In the past decade, the video game industry has grown exponentially. In 2012, video games generated an estimated $63.3 billion in sales worldwide, and current projections put the year 2022 closer to $197.0 billion. With this increased revenue potential comes amplified investment from leading figures in the industry. PlayStation, Nintendo and Xbox want bigger slices of this very profitable pie.
While legacy platformers and die-hard fans celebrate the importance of compelling first-party exclusive titles, history shows that several third-party games are the top revenue drivers of the year. Call of Duty, Madden, FIFA, Grand Theft Auto and other giants often dominate the sales charts. When it comes to undeniable finances, Microsoft has guaranteed solid content. However, there are clear gaps in third party support for the platform.
Time and time again, we’ve seen major publishers skip Xbox. Sometimes this can reasonably be linked to exclusive deals or limited-time publishing arrangements. Unfortunately, there are dozens of examples of worldwide video game releases coming out on every possible platform Except for Xbox. As Microsoft has demonstrated in recent years, platforms can survive and even thrive without global support. However, it is impossible not to wonder why third-party industry partners, especially those from Asia, have refused to offer Xbox versions.
Why is a third-party stand for Xbox a good fit?
This isn’t the first time I’ve discussed the shortcomings of third-party support on the Xbox. Previously, I’ve detailed Team Green’s complex struggles to sustain growth in the Japanese market and highlighted a sadly long list of JRPG franchises that aren’t currently available on modern Xbox consoles. For enthusiasts who frantically follow industry developments, this isn’t exactly breaking news. However, the latest grumbling has reignited frustrations with society once again.
According to netizens who took several screenshots from the ESRB website, Final Fantasy Pixel Remaster for PS4 and Nintendo Switch is rated. Although the ESRB has apparently pulled these console listings, this development adds credence to the long-running rumors about console ports of this beloved collection of popular RPGs. PlayStation and Nintendo fans celebrated the idea of playing Final Fantasy 1-6 on their favorite platforms, but Xbox gamers worried they’d been left behind again.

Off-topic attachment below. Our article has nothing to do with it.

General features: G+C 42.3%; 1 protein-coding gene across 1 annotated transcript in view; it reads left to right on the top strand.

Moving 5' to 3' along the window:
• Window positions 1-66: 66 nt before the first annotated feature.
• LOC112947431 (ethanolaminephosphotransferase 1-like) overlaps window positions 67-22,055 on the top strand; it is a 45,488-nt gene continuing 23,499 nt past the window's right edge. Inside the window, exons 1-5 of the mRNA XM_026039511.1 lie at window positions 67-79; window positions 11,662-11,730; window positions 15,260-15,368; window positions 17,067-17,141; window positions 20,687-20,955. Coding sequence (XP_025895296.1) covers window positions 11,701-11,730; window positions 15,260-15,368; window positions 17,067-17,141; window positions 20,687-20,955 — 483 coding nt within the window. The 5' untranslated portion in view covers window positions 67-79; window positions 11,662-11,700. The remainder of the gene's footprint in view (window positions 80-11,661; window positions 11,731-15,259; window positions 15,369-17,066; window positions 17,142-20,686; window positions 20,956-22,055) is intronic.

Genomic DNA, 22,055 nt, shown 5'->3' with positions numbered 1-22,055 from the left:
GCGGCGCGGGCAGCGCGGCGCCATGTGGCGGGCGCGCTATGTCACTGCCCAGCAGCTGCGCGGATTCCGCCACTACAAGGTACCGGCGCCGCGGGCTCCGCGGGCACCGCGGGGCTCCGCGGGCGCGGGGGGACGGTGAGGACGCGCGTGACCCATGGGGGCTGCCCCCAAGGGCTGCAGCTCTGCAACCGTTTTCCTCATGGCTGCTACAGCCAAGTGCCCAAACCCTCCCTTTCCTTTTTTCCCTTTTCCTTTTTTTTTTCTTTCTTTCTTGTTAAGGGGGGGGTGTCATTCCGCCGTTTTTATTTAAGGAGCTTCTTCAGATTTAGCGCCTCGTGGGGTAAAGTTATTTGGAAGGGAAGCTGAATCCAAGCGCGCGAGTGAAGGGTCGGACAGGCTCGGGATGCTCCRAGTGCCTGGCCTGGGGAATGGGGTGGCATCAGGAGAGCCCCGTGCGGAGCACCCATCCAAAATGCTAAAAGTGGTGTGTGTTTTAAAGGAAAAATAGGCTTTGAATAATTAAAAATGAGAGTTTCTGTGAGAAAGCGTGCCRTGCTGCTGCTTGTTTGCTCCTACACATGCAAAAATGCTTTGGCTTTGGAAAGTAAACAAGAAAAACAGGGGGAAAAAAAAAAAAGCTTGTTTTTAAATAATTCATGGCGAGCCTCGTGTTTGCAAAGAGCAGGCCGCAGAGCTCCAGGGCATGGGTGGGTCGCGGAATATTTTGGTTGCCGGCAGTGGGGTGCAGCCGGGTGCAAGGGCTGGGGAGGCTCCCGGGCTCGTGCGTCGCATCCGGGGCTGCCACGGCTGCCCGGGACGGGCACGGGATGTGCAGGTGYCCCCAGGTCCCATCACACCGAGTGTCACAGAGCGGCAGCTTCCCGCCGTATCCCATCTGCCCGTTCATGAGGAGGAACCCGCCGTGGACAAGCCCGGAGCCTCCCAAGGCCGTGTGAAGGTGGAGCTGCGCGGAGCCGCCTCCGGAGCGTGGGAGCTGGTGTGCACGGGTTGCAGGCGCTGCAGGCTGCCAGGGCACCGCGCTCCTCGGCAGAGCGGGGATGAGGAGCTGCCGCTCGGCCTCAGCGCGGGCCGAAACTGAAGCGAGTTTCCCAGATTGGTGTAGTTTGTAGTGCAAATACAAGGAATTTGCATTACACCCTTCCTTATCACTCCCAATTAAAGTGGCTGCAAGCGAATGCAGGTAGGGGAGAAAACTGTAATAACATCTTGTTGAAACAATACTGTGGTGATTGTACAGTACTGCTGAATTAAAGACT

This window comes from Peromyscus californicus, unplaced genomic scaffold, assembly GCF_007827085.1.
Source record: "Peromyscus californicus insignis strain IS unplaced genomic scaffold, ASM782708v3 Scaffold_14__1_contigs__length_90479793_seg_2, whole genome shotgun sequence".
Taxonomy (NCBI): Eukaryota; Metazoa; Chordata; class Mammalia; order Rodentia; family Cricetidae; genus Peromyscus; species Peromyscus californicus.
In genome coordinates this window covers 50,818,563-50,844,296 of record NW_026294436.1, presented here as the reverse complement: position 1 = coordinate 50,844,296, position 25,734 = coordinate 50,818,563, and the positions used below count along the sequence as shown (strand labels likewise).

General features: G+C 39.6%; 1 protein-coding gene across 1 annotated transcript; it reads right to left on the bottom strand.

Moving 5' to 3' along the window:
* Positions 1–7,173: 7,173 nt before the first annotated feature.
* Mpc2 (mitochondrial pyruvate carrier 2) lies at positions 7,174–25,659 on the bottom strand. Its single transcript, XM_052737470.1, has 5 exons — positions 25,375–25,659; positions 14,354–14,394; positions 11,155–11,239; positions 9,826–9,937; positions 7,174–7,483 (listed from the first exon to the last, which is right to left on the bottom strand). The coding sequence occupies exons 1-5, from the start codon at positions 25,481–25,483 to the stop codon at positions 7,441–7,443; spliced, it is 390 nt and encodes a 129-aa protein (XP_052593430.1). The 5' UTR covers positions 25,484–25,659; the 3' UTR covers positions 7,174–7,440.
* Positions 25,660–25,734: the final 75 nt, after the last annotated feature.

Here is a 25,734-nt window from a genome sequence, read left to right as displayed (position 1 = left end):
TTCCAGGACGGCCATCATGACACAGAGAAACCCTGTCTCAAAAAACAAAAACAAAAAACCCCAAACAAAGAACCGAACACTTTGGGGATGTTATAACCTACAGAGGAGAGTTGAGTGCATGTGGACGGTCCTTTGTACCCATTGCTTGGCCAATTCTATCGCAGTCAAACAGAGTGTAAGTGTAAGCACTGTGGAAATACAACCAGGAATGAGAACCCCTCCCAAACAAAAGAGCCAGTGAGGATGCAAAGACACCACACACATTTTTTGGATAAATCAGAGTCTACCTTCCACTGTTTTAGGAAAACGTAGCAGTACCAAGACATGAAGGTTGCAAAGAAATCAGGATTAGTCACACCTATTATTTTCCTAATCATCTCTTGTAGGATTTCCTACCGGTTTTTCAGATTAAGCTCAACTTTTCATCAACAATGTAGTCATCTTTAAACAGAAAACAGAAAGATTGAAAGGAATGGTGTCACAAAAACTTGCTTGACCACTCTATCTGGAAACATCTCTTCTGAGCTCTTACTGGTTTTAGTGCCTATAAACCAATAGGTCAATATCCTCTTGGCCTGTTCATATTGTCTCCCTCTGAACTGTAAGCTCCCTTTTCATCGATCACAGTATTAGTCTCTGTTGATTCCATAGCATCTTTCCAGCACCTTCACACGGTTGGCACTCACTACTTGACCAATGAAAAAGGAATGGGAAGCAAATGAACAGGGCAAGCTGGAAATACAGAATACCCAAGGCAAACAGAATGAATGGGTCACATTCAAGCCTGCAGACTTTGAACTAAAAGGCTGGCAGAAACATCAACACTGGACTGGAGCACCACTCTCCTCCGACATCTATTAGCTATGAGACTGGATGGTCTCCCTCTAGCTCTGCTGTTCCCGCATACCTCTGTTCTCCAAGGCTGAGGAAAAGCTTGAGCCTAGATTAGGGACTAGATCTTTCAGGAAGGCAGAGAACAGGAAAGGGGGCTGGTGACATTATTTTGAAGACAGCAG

Currently, the console versions of Final Fantasy Pixel Remaster have yet to be confirmed by Square Enix, so we can’t definitively say if this rumored version overtakes the Xbox with confidence. Sadly, frustrated community members aren’t so optimistic, given the inconsistent history of Square Enix titles on Xbox. This omission probably isn’t worth checking console in an isolated case. However, the real lack of faith and enthusiasm that Xbox fans took to social media after these reports was evident.
As tensions mount between Xbox and fans over third-party inconsistencies, community members are looking to investigative journalists for answers. With few concrete stories published about what is indisputably going on behind the scenes, some critics have suggested that the media has no interest in exposing the truth. Like many gamers, I have a list of questions and concerns about the video games I love, with complete disregard for the Xbox platform.
Throughout 2022, I’ve reached out to Atlus, Square Enix, Nihon Falcom, Capcom, Xbox, Koei Tecmo, and others for comment on cross-platform releases that aren’t available on Xbox consoles. Unsurprisingly, many publishers didn’t respond or simply provided “We don’t have anything else to share at this time.” message. I’ve also spoken to several industry professionals familiar with port business dynamics and informal platform viability in hopes of getting more insights.
We’ve joked publicly about Legend of Mana, one of my favorite games of all time, and I ignore that Xbox is the catalyst for my endless quest for third-party clarity. In my research, I’ve met many passionate advocates of the industry doing their best to shed some light on the situation. Unfortunately, despite my best efforts and active investigations, I still need definitive answers to deliver to frustrated Xbox gamers.